The result is that Intuit is transforming all its offices. Its headquarters, another Gensler project, has amenities in one building called the Campus Center, a 22-acre site that includes cafeterias with a pizza oven, a fitness center and something called "TechKnow," where tech support hangs out and which is modeled after the Apple Genius bar.
But it also includes couches, coffee shops and "flexible" spaces with movable whiteboards, walls and furniture. The multiple kinds of spaces have helped nudge employees to give up having an assigned desk. Now more are assigned only to a building, said Penagos, who carries any documents she needs in a rolling suitcase. It's part of the effort to make Intuit, founded in 1983, feel like a nimble startup. "We want our employees to think of the entire campus as their work space, not just their assigned seat," she said.
The effect is that there is a buzz at Intuit, something that Chris Chapo, Intuit's vice president of data science and analytics, appreciates.
"I am not just stuck in my little place," said Chapo, who has worked at Apple and J.C. Penney. "Now I hear all the time people collaborating and working together, and that helps my team but also the people walking by."
Duncan Wannamaker, 25, who joined Intuit as his first job out of college, said he feared corporate life would be like the 1999 movie "Office Space," which satirized a software firm. But he describes the new Intuit work spaces as "non-stuffy." "Many of my meetings take place in bean bags or lounge chairs," he said.
Some of these changes may seem artificial -- like recreating Manhattan in a Las Vegas casino -- but the goal is that by including some urban startup features at the office, companies are betting that employees will feel more creative and do better work.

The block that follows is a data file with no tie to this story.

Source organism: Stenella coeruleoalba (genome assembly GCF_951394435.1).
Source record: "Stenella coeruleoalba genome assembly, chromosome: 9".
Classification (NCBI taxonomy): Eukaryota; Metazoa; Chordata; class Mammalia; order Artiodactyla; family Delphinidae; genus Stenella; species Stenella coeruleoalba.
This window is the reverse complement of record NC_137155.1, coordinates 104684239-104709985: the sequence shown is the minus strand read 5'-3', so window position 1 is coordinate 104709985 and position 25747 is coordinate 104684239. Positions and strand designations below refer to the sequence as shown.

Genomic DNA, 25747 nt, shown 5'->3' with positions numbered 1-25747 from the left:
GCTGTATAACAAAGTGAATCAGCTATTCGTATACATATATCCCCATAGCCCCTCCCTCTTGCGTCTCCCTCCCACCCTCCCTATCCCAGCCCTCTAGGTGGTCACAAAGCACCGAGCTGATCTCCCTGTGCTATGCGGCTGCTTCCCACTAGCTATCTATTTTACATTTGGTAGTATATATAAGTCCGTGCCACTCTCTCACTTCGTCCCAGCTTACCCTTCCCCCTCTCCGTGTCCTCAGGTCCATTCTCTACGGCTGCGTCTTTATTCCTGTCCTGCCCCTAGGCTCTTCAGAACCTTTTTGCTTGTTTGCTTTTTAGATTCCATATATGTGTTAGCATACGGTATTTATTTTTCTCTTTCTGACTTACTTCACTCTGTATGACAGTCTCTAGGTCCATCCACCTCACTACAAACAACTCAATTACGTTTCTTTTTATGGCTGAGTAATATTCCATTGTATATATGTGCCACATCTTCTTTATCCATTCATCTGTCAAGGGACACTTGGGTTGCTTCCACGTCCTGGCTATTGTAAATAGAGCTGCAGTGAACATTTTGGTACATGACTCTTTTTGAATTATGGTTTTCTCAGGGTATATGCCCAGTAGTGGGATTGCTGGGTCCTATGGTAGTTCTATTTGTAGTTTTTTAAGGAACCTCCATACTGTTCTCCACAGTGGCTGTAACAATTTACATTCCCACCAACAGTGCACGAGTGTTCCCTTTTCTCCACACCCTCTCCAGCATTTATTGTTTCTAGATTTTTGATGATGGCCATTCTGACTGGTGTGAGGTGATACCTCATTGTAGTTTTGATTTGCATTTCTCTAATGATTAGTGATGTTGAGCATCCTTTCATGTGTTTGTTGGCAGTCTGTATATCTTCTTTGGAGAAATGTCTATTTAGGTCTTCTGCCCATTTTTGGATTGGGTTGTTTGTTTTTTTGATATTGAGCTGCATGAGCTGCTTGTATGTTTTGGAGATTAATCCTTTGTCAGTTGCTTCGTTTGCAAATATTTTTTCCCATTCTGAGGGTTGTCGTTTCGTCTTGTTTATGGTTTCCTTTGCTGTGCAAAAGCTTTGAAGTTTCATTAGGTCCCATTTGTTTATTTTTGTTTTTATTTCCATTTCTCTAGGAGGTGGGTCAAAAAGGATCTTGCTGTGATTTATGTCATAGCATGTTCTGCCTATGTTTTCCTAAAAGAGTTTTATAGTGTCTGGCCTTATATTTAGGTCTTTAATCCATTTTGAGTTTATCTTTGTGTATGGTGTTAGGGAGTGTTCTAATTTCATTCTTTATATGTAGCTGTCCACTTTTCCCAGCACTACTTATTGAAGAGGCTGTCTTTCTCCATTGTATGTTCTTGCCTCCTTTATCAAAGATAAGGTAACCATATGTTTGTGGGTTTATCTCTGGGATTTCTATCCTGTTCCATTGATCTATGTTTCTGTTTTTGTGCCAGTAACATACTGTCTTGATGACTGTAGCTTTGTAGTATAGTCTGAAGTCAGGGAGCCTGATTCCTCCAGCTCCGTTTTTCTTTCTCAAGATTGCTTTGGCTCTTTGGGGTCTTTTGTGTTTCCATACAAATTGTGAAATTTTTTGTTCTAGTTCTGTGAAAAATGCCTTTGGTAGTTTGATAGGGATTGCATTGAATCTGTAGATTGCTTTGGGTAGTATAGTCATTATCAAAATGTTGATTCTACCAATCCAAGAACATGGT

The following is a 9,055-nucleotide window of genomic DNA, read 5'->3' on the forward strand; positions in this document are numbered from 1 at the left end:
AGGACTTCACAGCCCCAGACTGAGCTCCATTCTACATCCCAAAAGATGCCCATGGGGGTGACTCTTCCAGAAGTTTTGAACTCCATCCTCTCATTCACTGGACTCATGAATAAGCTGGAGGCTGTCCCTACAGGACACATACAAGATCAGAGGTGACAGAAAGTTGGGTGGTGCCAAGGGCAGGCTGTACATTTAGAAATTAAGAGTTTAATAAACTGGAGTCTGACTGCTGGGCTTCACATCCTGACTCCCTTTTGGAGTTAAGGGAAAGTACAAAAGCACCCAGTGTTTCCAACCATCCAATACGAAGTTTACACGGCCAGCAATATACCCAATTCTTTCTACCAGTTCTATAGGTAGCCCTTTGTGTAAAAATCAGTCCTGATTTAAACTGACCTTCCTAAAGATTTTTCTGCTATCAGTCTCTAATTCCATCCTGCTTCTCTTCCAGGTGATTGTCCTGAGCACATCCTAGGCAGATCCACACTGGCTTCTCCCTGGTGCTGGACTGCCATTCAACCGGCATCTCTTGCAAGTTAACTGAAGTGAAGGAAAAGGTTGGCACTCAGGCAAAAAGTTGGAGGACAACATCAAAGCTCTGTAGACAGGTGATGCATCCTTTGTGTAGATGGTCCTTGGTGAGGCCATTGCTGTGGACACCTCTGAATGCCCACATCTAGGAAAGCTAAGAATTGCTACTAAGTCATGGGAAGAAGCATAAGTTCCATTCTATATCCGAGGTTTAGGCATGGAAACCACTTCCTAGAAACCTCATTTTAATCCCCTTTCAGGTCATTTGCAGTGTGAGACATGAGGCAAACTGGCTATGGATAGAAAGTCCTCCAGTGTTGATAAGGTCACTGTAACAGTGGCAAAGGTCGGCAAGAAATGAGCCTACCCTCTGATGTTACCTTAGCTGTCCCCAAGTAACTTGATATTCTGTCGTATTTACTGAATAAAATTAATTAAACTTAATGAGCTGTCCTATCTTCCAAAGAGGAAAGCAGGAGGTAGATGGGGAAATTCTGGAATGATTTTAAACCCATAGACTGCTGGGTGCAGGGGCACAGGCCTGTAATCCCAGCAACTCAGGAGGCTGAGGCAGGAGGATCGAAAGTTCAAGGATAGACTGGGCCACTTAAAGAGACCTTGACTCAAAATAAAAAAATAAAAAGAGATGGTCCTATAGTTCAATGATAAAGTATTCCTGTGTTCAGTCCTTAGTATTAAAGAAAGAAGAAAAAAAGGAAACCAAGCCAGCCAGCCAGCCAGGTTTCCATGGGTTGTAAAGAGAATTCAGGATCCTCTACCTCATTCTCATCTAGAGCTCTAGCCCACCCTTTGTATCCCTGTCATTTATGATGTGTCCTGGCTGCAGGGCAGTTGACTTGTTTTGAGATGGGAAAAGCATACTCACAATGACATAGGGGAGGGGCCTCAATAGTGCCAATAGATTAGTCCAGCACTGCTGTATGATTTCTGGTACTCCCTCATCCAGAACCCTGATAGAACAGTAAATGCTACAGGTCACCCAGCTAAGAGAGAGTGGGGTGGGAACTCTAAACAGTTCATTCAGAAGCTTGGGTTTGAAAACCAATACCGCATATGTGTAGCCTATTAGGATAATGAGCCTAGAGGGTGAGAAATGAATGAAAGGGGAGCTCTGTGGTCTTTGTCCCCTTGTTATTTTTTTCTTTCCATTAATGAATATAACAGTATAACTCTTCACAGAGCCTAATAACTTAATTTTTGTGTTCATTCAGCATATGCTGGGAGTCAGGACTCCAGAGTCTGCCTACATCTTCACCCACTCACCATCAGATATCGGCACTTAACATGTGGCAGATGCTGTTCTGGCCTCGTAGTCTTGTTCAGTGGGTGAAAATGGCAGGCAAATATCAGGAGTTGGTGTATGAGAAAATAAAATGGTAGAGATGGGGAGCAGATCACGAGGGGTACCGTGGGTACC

Patty McCord, the former director of talent acquisition at Netflix and now a consultant, added that valley workplaces are becoming more urban as a reflection of the consumer bent of this tech boom, the idea that "now tech is for everyone."
"The nature of work has changed profoundly along with the nature of products we are making now," she said.
Young companies without the cachet of a Facebook have to work hard to attract young workers with a lot of choices. Some, like Evernote, the note-taking application firm, take their workplace as seriously as their products.
The private company is housed in a nondescript former bank in Redwood City. Overlooking Highway 101 at the end of a cul-de-sac, the firm is hidden by a Kmart.
But step inside, and the company feels like another world.
Next to the receptionist's desk is an espresso bar, where executives including the chief executive do shifts making cappuccinos and holding office hours. The company sees the building as its product, said Jeff Zwerner, Evernote's vice president of brand.
To create more "density," as Zwerner calls it, the company took down walls, put workers at long desks with no dividers, and like Intuit and Square, set up mini-breakout spaces for quick meetings. That design appeals to younger workers, who want opportunities to collaborate, he said. There is also a fake pop-up storefront and plants growing up the walls.
"We're curating how an employee is taken care of to maximize their output and happiness and quality of life," Zwerner said. "It really changes what it means to be working."
How well this effort by South Bay companies will work remains to be seen. But there are early signs of progress.
Luh, the die-hard San Franciscan, agreed to interview at Evernote despite her determination not to commute.
It wasn't San Francisco's mid-Market district or South Park. But she could see herself working in the office with its big windows and treadmill desks.
"If it hadn't been as beautifully designed and well-lit I am not sure I would have gone further in the process."
She took the job.